Barefeet ran across the lawn and the silence of the summer Sunday afternoon was broken by squeals of “Leave it, it’s mine, it’s mine!” The seven year old over took her brother as they both chased after a descending blue plastic disc whilst their father’s laughter filled the airwaves as his perfect Frisbee throwing had brought both his children to their feet.
In an instant the family picnic was abandoned and everyone was running around the garden trying to intercept the next flight of this very simple toy. Remnants of sandwiches, pork pies and bottles of fizz on a large picnic rug were signs that lunch was over. It was only a question of time until the shade under the copper beach tree would be drawing everyone in for slices of home-made cake and flasks of tea.
30 years later a glimpse of this very garden from a Brompton bicycle had transported me back – in a nanosecond – to a time and to memories that were long, long forgotten. Yet remembered as though it was yesterday.
The power of the pedal will never cease to amaze me.
Three hours earlier a rather hurried ride across London to try and catch a London Brompton Club ride along the river was successful. Flying around the corner onto Bishopsgate – a venue that sparked my first memory as it had been the place where so many Friday nights had roared into Saturday mornings, clubbing til 3am to be followed by attempts to hail a cab so we could all go home as fast as possible, only to repeat the event a week later.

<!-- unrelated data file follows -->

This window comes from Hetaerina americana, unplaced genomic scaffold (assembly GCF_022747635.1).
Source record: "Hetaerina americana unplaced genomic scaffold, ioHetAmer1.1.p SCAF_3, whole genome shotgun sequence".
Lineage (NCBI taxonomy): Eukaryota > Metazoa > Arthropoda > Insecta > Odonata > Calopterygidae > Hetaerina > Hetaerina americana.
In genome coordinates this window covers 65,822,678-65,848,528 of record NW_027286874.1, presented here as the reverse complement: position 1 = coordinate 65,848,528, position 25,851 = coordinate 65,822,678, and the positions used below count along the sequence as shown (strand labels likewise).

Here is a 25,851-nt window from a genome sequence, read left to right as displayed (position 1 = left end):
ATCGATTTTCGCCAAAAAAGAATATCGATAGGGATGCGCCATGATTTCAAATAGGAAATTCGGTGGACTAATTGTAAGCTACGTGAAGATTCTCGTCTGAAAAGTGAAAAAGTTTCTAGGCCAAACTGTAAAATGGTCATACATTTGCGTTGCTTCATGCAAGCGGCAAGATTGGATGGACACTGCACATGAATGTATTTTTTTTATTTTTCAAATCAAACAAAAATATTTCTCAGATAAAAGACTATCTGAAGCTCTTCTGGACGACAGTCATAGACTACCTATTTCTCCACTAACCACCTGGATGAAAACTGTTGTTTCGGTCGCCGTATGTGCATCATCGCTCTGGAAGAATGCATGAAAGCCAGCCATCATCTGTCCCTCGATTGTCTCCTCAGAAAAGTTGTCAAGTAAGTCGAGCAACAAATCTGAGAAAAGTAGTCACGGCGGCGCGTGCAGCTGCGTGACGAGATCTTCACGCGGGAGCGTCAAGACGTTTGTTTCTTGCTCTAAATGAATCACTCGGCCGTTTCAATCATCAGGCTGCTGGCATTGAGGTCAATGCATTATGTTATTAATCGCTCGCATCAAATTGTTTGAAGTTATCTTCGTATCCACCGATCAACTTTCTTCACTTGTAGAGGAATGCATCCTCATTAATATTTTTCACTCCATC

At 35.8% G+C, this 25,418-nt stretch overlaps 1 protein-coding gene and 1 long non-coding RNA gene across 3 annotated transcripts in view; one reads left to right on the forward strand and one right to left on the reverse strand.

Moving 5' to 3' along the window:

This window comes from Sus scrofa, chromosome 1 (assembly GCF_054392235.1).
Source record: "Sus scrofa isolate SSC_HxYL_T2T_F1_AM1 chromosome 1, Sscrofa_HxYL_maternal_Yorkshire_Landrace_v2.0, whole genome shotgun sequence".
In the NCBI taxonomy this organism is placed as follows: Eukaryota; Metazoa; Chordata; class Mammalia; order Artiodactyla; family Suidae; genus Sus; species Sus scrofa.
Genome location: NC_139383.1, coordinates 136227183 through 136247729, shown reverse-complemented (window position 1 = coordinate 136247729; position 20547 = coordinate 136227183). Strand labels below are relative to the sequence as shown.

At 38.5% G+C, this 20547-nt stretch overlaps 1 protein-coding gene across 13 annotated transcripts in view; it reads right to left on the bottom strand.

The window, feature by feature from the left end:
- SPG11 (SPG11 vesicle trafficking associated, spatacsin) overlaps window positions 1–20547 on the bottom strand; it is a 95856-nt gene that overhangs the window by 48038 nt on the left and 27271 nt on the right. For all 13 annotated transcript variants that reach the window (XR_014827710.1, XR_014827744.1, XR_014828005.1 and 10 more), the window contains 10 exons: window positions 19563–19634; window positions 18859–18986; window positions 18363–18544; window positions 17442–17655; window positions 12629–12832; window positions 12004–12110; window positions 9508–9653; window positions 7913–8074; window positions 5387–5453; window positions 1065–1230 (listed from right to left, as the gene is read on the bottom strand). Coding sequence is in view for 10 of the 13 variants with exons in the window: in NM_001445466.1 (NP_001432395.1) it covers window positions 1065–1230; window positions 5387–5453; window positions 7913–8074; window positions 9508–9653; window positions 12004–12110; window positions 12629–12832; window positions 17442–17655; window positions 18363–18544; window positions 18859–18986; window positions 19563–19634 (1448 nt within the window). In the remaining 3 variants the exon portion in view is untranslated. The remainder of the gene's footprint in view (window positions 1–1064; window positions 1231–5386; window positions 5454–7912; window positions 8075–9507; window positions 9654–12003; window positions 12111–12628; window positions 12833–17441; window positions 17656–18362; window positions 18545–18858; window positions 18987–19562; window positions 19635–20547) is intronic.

This time it was daylight. Bright sunshine bordered with very dark clouds. A mix of Bromptons were gathering together and in no time at all we were heading out through the City. The Gherkin was behind us, the sun was ahead and we weaved our way to Tower Bridge where a policewoman was waiting with a bicycle. We carried on towards London Bridge where a 50 metre walk was a bit of surprise.
Back on our Bromptons and across Westminster Bridge to join the Thames Path. A path that is patchy, it appears and disappears – perfectly matching the kind of cycling infrastructure that is so often not fit for purpose.
Passed Battersea Dogs Home and onto the newly revised cycling roundabout near Chelsea Bridge with its cycle lanes and cycle-specific traffic lights that we all ignored as – like a mouse trap – once you’re in it, there is no guaranteed route to escape to your destination. Needless to say we stayed on the road.
Into Battersea Park and out again, along to Wandsworth where we became nine and onto Putney where a photo opportunity presented itself.
As we rode down to the river, the rowers were out in force and drops of rain became a little more persistent. Ignoring the original destination we reached the middle of Barnes for cake (cheese straws for those not eating sugar) before cycling over Hammersmith Bridge and north over the river passed Craven Cottage and into Bishops’ Park – a place that I have known all my adult life. Cycling towards Putney Bridge, it was here that I caught sight of Bishops Palace and its garden where so many weekend afternoons had been spent under its majestic copper beech tree.
Where did all the years go? I wondered.
Out onto Putney Bridge with three lanes of traffic to cross before turning into the New Kings Road all the way to Sloane Square. A quick tour of Lowndes Square to guide everyone to the cycle-specific lights to Hyde Park and I headed back home.
Another day on a Brompton. Thank you peeps!
The Journey from a GoPro 3 edited on iMovie and pics: